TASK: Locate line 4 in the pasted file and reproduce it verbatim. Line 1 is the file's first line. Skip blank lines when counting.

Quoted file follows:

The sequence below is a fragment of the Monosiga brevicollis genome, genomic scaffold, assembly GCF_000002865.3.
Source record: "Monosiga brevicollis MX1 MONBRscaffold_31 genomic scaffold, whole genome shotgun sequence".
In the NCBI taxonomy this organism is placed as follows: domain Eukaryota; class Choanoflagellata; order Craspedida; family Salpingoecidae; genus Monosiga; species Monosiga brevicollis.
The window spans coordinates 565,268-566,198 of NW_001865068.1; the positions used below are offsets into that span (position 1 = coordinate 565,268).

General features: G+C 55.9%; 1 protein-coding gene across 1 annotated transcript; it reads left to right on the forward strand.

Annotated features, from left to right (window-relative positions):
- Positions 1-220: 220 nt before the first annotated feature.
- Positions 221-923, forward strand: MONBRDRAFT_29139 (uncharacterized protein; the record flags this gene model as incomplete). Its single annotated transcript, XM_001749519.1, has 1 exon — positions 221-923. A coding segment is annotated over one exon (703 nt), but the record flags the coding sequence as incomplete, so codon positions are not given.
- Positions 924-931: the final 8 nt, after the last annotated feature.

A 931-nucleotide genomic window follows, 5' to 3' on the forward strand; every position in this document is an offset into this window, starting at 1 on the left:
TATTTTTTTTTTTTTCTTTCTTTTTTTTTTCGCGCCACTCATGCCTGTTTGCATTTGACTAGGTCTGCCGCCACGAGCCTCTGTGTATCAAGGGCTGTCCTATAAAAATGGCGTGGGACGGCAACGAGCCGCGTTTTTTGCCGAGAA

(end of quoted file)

The window spans coordinates 565,268-566,198 of NW_001865068.1; the positions used below are offsets into that span (position 1 = coordinate 565,268).